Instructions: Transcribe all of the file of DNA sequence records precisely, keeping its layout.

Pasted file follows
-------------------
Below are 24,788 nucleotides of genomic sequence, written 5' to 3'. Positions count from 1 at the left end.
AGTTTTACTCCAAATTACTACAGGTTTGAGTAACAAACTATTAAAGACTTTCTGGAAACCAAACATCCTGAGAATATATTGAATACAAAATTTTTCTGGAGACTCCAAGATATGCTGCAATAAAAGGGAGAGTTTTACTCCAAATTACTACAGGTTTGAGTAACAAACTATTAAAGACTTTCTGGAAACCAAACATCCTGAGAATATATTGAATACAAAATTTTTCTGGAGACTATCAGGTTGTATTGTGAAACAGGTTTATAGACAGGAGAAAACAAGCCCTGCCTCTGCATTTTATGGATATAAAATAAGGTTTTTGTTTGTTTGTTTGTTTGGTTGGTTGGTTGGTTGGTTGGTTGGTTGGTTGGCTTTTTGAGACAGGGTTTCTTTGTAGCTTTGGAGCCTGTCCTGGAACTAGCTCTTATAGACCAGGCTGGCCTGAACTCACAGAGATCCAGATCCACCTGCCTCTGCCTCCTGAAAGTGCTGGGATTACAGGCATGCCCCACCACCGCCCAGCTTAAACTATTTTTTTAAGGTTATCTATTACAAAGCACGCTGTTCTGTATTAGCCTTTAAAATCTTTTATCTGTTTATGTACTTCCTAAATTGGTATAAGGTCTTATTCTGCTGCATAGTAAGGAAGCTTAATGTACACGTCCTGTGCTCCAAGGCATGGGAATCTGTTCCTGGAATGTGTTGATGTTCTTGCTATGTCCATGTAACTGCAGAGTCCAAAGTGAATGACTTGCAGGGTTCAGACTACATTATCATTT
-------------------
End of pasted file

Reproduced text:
Below are 24,788 nucleotides of genomic sequence, written 5' to 3'. Positions count from 1 at the left end.
AGTTTTACTCCAAATTACTACAGGTTTGAGTAACAAACTATTAAAGACTTTCTGGAAACCAAACATCCTGAGAATATATTGAATACAAAATTTTTCTGGAGACTCCAAGATATGCTGCAATAAAAGGGAGAGTTTTACTCCAAATTACTACAGGTTTGAGTAACAAACTATTAAAGACTTTCTGGAAACCAAACATCCTGAGAATATATTGAATACAAAATTTTTCTGGAGACTATCAGGTTGTATTGTGAAACAGGTTTATAGACAGGAGAAAACAAGCCCTGCCTCTGCATTTTATGGATATAAAATAAGGTTTTTGTTTGTTTGTTTGTTTGGTTGGTTGGTTGGTTGGTTGGTTGGTTGGTTGGCTTTTTGAGACAGGGTTTCTTTGTAGCTTTGGAGCCTGTCCTGGAACTAGCTCTTATAGACCAGGCTGGCCTGAACTCACAGAGATCCAGATCCACCTGCCTCTGCCTCCTGAAAGTGCTGGGATTACAGGCATGCCCCACCACCGCCCAGCTTAAACTATTTTTTTAAGGTTATCTATTACAAAGCACGCTGTTCTGTATTAGCCTTTAAAATCTTTTATCTGTTTATGTACTTCCTAAATTGGTATAAGGTCTTATTCTGCTGCATAGTAAGGAAGCTTAATGTACACGTCCTGTGCTCCAAGGCATGGGAATCTGTTCCTGGAATGTGTTGATGTTCTTGCTATGTCCATGTAACTGCAGAGTCCAAAGTGAATGACTTGCAGGGTTCAGACTACATTATCATTT